Preparing the virtual machines

Anyway back to the point of this blog post. Having followed PackStack progress for a while I decided it was time to actually try it out for real. While I have a great many development machines, I don’t have enough free to turn into an OpenStack cluster, so straight away I decided to do my test deployment inside a set of Fedora 18 virtual machines, running on a Fedora 18 KVM host.

The current PackStack network support requires that you have 2 network interfaces. For an all-in-one box deployment you only actually need one physical NIC for the public interface – you can use ‘lo’ for the private interface on which VMs communicate with each other. I’m doing a multi-node deployment though, so my first step was to decide how to provide networking to my VMs. A standard libvirt install will provide a default NAT based network, using the virbr0 bridge device. This will serve just fine as the public interface over which we can communicate with the OpenStack services & their REST / Web APIs. For VM traffic, I decided to create a second libvirt network on the host machine.

# cat > openstackvms.xml <<EOF
  <bridge name='virbr1' stp='off' delay='0' />
# virsh net-define openstackvms.xml
Network openstackvms defined from openstackvms.xml

# virsh net-start openstackvms
Network openstackvms started


Next up, I installed a single Fedora 18 guest machine, giving it two network interfaces, the first attached to the ‘default’ libvirt network, and the second attached to the ‘openstackvms’ virtual network.

# virt-install  --name f18x86_64a --ram 1000 --file /var/lib/libvirt/images/f18x86_64a.img \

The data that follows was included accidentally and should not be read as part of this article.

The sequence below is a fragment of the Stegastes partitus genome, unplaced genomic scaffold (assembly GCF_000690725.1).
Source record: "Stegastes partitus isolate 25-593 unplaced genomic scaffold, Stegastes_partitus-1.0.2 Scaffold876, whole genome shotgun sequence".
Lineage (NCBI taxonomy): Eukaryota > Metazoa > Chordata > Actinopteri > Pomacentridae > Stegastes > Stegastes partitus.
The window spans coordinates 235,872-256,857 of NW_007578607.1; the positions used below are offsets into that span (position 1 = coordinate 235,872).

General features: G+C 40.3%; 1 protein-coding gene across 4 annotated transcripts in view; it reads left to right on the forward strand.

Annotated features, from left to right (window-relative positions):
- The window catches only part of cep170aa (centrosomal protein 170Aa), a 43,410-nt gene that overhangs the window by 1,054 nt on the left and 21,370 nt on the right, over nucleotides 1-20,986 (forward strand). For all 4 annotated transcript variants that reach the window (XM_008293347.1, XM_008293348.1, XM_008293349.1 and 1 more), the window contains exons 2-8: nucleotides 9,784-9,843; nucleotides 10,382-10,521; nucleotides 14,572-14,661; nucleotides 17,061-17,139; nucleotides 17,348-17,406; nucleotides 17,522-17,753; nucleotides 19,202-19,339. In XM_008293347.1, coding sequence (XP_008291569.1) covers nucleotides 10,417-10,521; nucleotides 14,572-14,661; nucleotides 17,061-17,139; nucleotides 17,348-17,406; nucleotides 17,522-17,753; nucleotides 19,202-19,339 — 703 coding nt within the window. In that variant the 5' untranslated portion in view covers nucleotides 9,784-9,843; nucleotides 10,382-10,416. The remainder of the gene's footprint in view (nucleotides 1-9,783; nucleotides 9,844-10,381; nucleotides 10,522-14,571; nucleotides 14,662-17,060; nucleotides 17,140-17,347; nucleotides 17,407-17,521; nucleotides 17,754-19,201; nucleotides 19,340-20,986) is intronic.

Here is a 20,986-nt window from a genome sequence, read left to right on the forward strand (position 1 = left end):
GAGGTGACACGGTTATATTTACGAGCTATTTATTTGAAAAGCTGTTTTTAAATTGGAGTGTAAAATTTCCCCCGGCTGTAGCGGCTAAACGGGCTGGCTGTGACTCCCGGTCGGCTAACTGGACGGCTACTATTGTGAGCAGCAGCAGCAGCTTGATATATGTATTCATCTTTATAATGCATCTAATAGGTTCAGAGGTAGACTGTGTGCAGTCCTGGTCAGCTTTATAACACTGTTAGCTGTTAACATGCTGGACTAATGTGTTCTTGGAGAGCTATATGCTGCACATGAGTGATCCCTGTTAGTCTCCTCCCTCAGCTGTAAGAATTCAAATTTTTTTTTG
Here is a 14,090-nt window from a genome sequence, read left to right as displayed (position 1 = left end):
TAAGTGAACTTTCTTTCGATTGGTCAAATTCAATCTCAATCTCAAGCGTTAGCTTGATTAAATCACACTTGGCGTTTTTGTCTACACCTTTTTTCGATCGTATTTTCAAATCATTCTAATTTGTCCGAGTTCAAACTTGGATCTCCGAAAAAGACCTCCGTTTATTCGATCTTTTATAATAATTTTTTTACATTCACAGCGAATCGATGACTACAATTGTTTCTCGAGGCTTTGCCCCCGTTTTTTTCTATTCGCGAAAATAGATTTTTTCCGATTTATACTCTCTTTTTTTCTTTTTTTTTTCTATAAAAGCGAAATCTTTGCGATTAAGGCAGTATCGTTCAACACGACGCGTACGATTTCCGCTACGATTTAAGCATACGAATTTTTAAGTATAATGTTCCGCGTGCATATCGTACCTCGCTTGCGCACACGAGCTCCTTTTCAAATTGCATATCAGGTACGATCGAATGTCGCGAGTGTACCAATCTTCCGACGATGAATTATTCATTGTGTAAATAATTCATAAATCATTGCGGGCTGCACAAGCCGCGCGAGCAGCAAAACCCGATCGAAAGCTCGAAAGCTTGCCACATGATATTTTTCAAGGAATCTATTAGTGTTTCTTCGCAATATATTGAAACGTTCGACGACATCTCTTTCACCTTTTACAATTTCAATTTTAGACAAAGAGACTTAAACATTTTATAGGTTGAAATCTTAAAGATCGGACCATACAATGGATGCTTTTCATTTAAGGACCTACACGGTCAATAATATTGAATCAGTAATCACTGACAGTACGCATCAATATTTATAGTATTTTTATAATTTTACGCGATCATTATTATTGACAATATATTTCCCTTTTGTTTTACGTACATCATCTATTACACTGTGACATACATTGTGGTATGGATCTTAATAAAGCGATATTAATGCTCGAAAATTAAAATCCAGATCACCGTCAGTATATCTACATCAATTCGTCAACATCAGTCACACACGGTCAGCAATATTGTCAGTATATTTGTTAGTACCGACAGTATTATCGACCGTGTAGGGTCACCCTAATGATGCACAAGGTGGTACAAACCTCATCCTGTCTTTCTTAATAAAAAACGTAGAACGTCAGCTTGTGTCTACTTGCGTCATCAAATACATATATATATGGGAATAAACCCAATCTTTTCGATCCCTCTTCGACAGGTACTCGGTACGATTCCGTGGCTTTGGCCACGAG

--location \
    --noautoconsole --vnc --file-size 10 --os-variant fedora18 \
    --network network:default --network network:openstackvms

In the installer, I used the defaults for everything with two exceptions. I select the “Minimal install” instead of “GNOME Desktop”, and I reduced the size of the swap partition from 2 GB, to 200 MB – it the VM ever needed more than a few 100 MB of swap, then it is pretty much game over for responsiveness of that VM. A minimal install is very quick, taking only 5 minutes or so to completely install the RPMs – assuming good download speeds from the install mirror chosen. Now I need to turn that one VM into 4 VMs. For this I looked to the virt-clone tool. This is a fairly crude tool which merely does a copy of each disk image, and then updates the libvirt XML for the guest to given it a new UUID and MAC address. It doesn’t attempt to change anything inside the guest, but for a F18 minimal install this is not a significant issue.

# virt-clone  -o f18x86_64a -n f18x86_64b -f /var/lib/libvirt/images/f18x86_64b.img 
Allocating 'f18x86_64b.img'                                                                                    |  10 GB  00:01:20     

Clone 'f18x86_64b' created successfully.
# virt-clone  -o f18x86_64a -n f18x86_64c -f /var/lib/libvirt/images/f18x86_64c.img 
Allocating 'f18x86_64c.img'                                                                                    |  10 GB  00:01:07     

Clone 'f18x86_64c' created successfully.
# virt-clone  -o f18x86_64a -n f18x86_64d -f /var/lib/libvirt/images/f18x86_64d.img 
Allocating 'f18x86_64d.img'                                                                                    |  10 GB  00:00:59     

Clone 'f18x86_64d' created successfully.

I don’t fancy having to remember the IP address of each of the virtual machines I installed, so I decided to setup some fixed IP address mappings in the libvirt default network, and add aliases to /etc/hosts

# virsh net-destroy default
# virsh net-edit default
...changing the following...
  <ip address='' netmask=''>
      <range start='' end='' />
  </ip> this...

  <ip address='' netmask=''>
      <range start='' end='' />
      <host mac='52:54:00:fd:e7:03' name='f18x86_64a' ip='' />
      <host mac='52:54:00:c4:b7:f6' name='f18x86_64b' ip='' />
      <host mac='52:54:00:81:84:d6' name='f18x86_64c' ip='' />
      <host mac='52:54:00:6a:9b:1a' name='f18x86_64d' ip='' />
# cat >> /etc/hosts <<EOF f18x86_64a f18x86_64b f18x86_64c f18x86_64d
# virsh net-start default

Now we’re ready to actually start the virtual machines

# virsh start f18x86_64a
Domain f18x86_64a started